For archive (Updated on February 12, 2019)
“Chamber’s Cyclopaedia” was one of the earliest encyclopedias. It covered 40+ subjects.
In our younger days, we had “Pear’s Cyclopaedia” and “Pear’s soap”. The company was probably building its brand name by supporting the publication of an encyclopedia.
My uncle had a set of “Encyclopedia Britannica”. It covers many topics written by SME (Subject Matter Experts). Yearly supplements were published. After 2018, there will no longer be printed editions and supplements. There will only be on-line subscription.
In my younger days, my parents bought me “Myanmar Swel Sone Kyan” (Burmese Encyclopedia).
Wikipedia is a collection of encyclopedias in multiple languages. The English edition of the Wikipedia is the largest. The accuracy of the Wikipedia is comparable to that of established encyclopedias such as “Encyclopedia Britannica” thanks to the countless volunteer contributors and editors. I was a volunteer to correct discrepancies.
For example, a young author wrote that St. Paul’s High School in Rangoon was the first of the De La Salle Schools in Burma. He was unaware that St. Patrick’s High School in Moulmein was the first. St. Paul’s was the second.
There is a slight chance that there are errors in an encyclopedia (or an equivalent “book of knowledge”). One author was unaware that Rajiv Gandhi was the elder son of Indira Gandhi. Rajiv was a pilot and entered politics only when his younger brother Sanjay Gandhi (touted as Indira’s confidante and successor) was killed. Corrections may be made in a later edition of print.
Some authors are unaware that UNSG Secretary General U Thant is the eldest and wrote that Pantanaw U Khant is U Thant’s elder brother. Another author wrote that ICS U Tin Tut’s assassination preceded the deaths of the Arzanis. U Tin Tut did not attend the Cabinet meeting on July 19, 1947 and escaped death, but he was assassinated in September 1948.
The advent of Internet and the rise of “Collaborative Work” have lowered the time and cost to maintain encyclopedias.
A few years back, I received a call to submit entries to “Encyclopedia of Asian American Folklore and Folklife“. I emailed to the editors that I was willing to help them on the Burmese section. They sent me four samples and asked me to send back one short article (not exceeding 500 words and with two or more references) on a chosen Head Word (e.g. Burmese American Festivals).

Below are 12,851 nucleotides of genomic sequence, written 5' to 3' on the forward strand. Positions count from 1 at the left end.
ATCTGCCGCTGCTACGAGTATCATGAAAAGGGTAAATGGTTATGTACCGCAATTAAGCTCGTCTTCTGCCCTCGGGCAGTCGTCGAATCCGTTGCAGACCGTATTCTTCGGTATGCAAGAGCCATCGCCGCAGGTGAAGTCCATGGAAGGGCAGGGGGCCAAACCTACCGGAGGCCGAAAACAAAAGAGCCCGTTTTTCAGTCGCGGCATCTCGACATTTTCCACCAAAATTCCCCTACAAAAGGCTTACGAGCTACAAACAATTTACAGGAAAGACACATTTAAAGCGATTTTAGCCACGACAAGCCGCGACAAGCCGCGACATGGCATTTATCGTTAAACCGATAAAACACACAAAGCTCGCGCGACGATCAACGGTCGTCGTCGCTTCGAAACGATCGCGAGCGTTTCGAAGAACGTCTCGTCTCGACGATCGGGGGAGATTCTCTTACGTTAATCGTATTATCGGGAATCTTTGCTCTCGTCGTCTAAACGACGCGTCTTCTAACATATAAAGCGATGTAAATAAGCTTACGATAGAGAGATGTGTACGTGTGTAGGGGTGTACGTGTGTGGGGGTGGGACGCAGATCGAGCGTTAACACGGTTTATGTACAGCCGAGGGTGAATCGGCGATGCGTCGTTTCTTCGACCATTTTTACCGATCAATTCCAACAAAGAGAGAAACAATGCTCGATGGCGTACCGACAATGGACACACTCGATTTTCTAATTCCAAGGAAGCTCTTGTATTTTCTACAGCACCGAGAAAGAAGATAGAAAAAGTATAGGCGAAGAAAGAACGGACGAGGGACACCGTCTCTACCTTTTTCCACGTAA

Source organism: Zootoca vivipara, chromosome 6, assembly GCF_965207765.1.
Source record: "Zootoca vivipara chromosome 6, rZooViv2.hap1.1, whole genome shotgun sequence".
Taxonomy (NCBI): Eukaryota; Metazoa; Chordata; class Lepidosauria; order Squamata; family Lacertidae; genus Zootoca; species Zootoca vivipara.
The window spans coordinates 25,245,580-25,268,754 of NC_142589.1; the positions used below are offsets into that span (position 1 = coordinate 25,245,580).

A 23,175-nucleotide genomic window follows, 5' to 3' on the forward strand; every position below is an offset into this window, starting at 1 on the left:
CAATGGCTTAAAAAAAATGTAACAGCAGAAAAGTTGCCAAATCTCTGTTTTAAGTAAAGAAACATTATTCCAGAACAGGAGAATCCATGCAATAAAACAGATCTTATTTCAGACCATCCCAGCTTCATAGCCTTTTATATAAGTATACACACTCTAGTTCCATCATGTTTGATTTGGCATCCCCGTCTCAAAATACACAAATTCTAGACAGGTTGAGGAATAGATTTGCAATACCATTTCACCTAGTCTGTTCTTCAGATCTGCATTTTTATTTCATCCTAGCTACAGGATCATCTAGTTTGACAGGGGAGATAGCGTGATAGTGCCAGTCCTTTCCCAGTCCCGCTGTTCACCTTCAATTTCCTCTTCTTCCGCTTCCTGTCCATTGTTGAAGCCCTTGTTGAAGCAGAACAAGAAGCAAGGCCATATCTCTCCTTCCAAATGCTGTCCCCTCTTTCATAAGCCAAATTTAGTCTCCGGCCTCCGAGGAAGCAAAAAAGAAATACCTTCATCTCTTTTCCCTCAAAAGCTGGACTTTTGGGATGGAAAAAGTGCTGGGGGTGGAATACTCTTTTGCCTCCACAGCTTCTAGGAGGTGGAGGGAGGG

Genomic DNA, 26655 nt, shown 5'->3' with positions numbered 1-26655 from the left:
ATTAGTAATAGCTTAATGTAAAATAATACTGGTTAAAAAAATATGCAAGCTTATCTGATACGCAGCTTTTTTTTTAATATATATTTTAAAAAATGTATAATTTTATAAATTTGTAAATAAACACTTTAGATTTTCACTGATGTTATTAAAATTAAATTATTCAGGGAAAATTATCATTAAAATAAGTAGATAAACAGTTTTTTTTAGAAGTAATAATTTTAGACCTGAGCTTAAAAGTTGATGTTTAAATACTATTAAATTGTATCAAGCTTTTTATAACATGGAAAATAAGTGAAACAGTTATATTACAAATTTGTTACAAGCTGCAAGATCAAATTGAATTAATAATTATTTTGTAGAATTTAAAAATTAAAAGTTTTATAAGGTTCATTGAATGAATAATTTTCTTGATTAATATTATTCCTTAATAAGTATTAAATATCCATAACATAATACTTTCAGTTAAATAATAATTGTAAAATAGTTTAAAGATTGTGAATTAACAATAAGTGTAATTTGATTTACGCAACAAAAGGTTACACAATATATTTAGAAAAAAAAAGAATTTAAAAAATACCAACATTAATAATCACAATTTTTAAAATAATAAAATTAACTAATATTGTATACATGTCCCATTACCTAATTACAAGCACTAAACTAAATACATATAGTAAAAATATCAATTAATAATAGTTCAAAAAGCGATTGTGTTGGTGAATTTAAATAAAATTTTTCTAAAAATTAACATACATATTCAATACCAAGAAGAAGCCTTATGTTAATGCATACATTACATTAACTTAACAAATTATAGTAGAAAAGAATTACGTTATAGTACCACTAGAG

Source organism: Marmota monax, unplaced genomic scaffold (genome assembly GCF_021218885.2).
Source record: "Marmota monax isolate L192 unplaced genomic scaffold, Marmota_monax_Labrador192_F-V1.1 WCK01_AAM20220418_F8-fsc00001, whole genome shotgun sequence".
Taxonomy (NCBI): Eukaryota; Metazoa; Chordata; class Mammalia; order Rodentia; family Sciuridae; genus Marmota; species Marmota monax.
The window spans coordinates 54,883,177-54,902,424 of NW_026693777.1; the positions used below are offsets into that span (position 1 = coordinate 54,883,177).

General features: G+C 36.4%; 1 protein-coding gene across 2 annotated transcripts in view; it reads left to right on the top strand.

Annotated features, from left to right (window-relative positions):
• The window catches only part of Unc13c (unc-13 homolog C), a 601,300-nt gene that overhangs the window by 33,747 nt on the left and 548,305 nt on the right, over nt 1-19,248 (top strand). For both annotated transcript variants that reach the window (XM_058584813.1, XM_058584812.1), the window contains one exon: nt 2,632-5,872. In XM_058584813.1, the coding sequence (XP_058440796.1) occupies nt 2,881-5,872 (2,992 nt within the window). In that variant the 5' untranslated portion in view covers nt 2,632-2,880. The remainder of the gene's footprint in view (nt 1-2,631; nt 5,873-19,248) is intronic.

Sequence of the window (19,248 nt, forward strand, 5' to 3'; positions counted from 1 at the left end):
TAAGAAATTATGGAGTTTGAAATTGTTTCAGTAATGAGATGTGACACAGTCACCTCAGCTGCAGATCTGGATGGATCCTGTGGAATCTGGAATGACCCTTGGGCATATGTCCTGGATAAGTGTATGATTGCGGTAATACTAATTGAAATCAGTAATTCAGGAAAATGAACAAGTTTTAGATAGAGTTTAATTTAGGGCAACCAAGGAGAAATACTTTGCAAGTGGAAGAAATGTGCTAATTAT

They reviewed my article and accepted me. The remuneration was $10 per article. I replied that I would like to have a copy of the 2-volume encyclopedia. The deal was struck. They would give me the encyclopedia if I submit at least 8 articles. Nine articles were accepted, but they merged two articles with the work of other authors. One author was a Burmese Roman Catholic priest with a doctorate from Berkeley. Another was probably a graduate student in social science, who inserted the wrong date for Martyr’s Day. The Editors promised to correct his error in another edition. I received a 3-volume encyclopedia (initially projected to be 2-volume) and an additional $10.
Some are not aware of “Google Books”. They simple use “Google Search”. If one goes to “Google Books” and search for my name, one can find the nine articles.
Revision and enhancement
The “Myanmar Swel Sone Kyan” is under re-development with the help of SME (Subject Matter Experts).
Dr. Thane Oke Kyaw Myint wrote :
When the Americans bought the Encyclopedia Britannica, they asked Dr. Htin Aung to review and update chapters on South East Asia and South East Asian countries. The updated articles he sent were under different names: Maung Htin Aung, M H Aung and just Htin Aung. It was at the time when he was a Fellow at St. Anthony’s College at Oxford.
Le Carre called this College of Spies as many graduate students at that time were from CIA, FBI, and MI5. Mentioned it in his book “Tinker, Tailor, Soldier, Spy”. He himself worked in British Secret Service.